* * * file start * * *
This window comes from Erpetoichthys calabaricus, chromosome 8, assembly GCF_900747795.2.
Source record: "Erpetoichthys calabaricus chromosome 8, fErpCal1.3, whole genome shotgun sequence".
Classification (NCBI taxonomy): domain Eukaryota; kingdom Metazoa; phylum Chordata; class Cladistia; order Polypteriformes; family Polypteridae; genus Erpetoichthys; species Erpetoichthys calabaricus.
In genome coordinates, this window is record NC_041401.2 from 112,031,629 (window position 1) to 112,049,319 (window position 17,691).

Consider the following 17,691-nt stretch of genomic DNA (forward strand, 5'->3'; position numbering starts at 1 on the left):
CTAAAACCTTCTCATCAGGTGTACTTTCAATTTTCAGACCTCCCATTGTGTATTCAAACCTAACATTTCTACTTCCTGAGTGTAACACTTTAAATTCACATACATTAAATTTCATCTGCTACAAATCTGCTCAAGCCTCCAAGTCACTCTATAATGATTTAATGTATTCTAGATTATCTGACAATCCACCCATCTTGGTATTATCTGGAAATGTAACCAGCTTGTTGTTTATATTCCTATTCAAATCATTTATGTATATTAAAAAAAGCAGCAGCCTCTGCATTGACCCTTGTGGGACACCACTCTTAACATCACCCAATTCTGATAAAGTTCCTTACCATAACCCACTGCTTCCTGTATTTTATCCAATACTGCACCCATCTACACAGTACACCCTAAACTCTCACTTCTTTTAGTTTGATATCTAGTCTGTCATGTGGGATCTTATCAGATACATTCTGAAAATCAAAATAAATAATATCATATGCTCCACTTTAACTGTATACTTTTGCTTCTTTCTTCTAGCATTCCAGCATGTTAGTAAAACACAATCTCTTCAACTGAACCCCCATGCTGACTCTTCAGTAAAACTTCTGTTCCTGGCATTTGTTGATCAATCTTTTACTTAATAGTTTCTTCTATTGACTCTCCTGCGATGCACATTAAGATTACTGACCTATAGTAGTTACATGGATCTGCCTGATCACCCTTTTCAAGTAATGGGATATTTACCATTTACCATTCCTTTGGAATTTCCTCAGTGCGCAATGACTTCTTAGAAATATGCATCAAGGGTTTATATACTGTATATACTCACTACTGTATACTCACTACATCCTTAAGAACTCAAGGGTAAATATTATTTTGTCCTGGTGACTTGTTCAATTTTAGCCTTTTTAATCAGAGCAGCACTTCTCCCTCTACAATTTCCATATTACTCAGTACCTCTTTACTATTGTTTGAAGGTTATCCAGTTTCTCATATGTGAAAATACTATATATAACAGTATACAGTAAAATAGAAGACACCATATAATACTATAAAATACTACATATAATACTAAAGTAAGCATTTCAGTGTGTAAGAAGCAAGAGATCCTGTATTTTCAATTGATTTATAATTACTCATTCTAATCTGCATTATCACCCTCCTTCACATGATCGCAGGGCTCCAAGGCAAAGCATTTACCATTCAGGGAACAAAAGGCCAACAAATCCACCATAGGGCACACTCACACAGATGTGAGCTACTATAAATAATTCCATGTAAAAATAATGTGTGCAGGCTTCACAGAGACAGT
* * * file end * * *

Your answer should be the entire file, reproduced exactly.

This window comes from Erpetoichthys calabaricus, chromosome 8, assembly GCF_900747795.2.
Source record: "Erpetoichthys calabaricus chromosome 8, fErpCal1.3, whole genome shotgun sequence".
Classification (NCBI taxonomy): domain Eukaryota; kingdom Metazoa; phylum Chordata; class Cladistia; order Polypteriformes; family Polypteridae; genus Erpetoichthys; species Erpetoichthys calabaricus.
In genome coordinates, this window is record NC_041401.2 from 112,031,629 (window position 1) to 112,049,319 (window position 17,691).

Consider the following 17,691-nt stretch of genomic DNA (forward strand, 5'->3'; position numbering starts at 1 on the left):
CTAAAACCTTCTCATCAGGTGTACTTTCAATTTTCAGACCTCCCATTGTGTATTCAAACCTAACATTTCTACTTCCTGAGTGTAACACTTTAAATTCACATACATTAAATTTCATCTGCTACAAATCTGCTCAAGCCTCCAAGTCACTCTATAATGATTTAATGTATTCTAGATTATCTGACAATCCACCCATCTTGGTATTATCTGGAAATGTAACCAGCTTGTTGTTTATATTCCTATTCAAATCATTTATGTATATTAAAAAAAGCAGCAGCCTCTGCATTGACCCTTGTGGGACACCACTCTTAACATCACCCAATTCTGATAAAGTTCCTTACCATAACCCACTGCTTCCTGTATTTTATCCAATACTGCACCCATCTACACAGTACACCCTAAACTCTCACTTCTTTTAGTTTGATATCTAGTCTGTCATGTGGGATCTTATCAGATACATTCTGAAAATCAAAATAAATAATATCATATGCTCCACTTTAACTGTATACTTTTGCTTCTTTCTTCTAGCATTCCAGCATGTTAGTAAAACACAATCTCTTCAACTGAACCCCCATGCTGACTCTTCAGTAAAACTTCTGTTCCTGGCATTTGTTGATCAATCTTTTACTTAATAGTTTCTTCTATTGACTCTCCTGCGATGCACATTAAGATTACTGACCTATAGTAGTTACATGGATCTGCCTGATCACCCTTTTCAAGTAATGGGATATTTACCATTTACCATTCCTTTGGAATTTCCTCAGTGCGCAATGACTTCTTAGAAATATGCATCAAGGGTTTATATACTGTATATACTCACTACTGTATACTCACTACATCCTTAAGAACTCAAGGGTAAATATTATTTTGTCCTGGTGACTTGTTCAATTTTAGCCTTTTTAATCAGAGCAGCACTTCTCCCTCTACAATTTCCATATTACTCAGTACCTCTTTACTATTGTTTGAAGGTTATCCAGTTTCTCATATGTGAAAATACTATATATAACAGTATACAGTAAAATAGAAGACACCATATAATACTATAAAATACTACATATAATACTAAAGTAAGCATTTCAGTGTGTAAGAAGCAAGAGATCCTGTATTTTCAATTGATTTATAATTACTCATTCTAATCTGCATTATCACCCTCCTTCACATGATCGCAGGGCTCCAAGGCAAAGCATTTACCATTCAGGGAACAAAAGGCCAACAAATCCACCATAGGGCACACTCACACAGATGTGAGCTACTATAAATAATTCCATGTAAAAATAATGTGTGCAGGCTTCACAGAGACAGT